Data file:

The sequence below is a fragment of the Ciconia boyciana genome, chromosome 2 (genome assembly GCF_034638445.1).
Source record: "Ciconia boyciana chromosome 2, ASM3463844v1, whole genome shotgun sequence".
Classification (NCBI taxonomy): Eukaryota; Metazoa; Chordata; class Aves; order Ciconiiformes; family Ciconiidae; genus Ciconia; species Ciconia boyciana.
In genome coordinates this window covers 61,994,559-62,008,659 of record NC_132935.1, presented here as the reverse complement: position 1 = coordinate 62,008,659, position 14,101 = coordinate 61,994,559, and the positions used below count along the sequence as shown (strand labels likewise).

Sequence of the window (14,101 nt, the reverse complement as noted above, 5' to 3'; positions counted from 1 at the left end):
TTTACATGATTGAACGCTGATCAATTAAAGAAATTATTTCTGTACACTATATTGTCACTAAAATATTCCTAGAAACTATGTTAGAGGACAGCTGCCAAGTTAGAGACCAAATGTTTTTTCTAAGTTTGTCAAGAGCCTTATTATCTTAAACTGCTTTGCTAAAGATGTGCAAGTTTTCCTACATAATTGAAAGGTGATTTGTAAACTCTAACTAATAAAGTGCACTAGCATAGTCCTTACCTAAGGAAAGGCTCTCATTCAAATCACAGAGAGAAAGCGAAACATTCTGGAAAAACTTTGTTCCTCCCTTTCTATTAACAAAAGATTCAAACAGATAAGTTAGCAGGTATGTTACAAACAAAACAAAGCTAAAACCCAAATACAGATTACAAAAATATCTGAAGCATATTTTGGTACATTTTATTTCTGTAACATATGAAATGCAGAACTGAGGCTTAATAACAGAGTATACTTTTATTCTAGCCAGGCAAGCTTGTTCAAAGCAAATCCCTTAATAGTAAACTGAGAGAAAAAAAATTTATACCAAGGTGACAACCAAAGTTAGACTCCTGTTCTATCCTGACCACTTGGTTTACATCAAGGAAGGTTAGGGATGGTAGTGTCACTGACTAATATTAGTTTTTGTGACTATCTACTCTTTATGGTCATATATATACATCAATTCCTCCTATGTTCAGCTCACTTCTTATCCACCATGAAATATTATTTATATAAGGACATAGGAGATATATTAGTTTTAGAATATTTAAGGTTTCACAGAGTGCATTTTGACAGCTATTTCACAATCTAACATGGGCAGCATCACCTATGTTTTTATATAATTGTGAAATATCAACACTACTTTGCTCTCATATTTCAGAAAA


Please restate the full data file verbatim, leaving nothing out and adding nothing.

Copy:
The sequence below is a fragment of the Ciconia boyciana genome, chromosome 2 (genome assembly GCF_034638445.1).
Source record: "Ciconia boyciana chromosome 2, ASM3463844v1, whole genome shotgun sequence".
Classification (NCBI taxonomy): Eukaryota; Metazoa; Chordata; class Aves; order Ciconiiformes; family Ciconiidae; genus Ciconia; species Ciconia boyciana.
In genome coordinates this window covers 61,994,559-62,008,659 of record NC_132935.1, presented here as the reverse complement: position 1 = coordinate 62,008,659, position 14,101 = coordinate 61,994,559, and the positions used below count along the sequence as shown (strand labels likewise).

Sequence of the window (14,101 nt, the reverse complement as noted above, 5' to 3'; positions counted from 1 at the left end):
TTTACATGATTGAACGCTGATCAATTAAAGAAATTATTTCTGTACACTATATTGTCACTAAAATATTCCTAGAAACTATGTTAGAGGACAGCTGCCAAGTTAGAGACCAAATGTTTTTTCTAAGTTTGTCAAGAGCCTTATTATCTTAAACTGCTTTGCTAAAGATGTGCAAGTTTTCCTACATAATTGAAAGGTGATTTGTAAACTCTAACTAATAAAGTGCACTAGCATAGTCCTTACCTAAGGAAAGGCTCTCATTCAAATCACAGAGAGAAAGCGAAACATTCTGGAAAAACTTTGTTCCTCCCTTTCTATTAACAAAAGATTCAAACAGATAAGTTAGCAGGTATGTTACAAACAAAACAAAGCTAAAACCCAAATACAGATTACAAAAATATCTGAAGCATATTTTGGTACATTTTATTTCTGTAACATATGAAATGCAGAACTGAGGCTTAATAACAGAGTATACTTTTATTCTAGCCAGGCAAGCTTGTTCAAAGCAAATCCCTTAATAGTAAACTGAGAGAAAAAAAATTTATACCAAGGTGACAACCAAAGTTAGACTCCTGTTCTATCCTGACCACTTGGTTTACATCAAGGAAGGTTAGGGATGGTAGTGTCACTGACTAATATTAGTTTTTGTGACTATCTACTCTTTATGGTCATATATATACATCAATTCCTCCTATGTTCAGCTCACTTCTTATCCACCATGAAATATTATTTATATAAGGACATAGGAGATATATTAGTTTTAGAATATTTAAGGTTTCACAGAGTGCATTTTGACAGCTATTTCACAATCTAACATGGGCAGCATCACCTATGTTTTTATATAATTGTGAAATATCAACACTACTTTGCTCTCATATTTCAGAAAA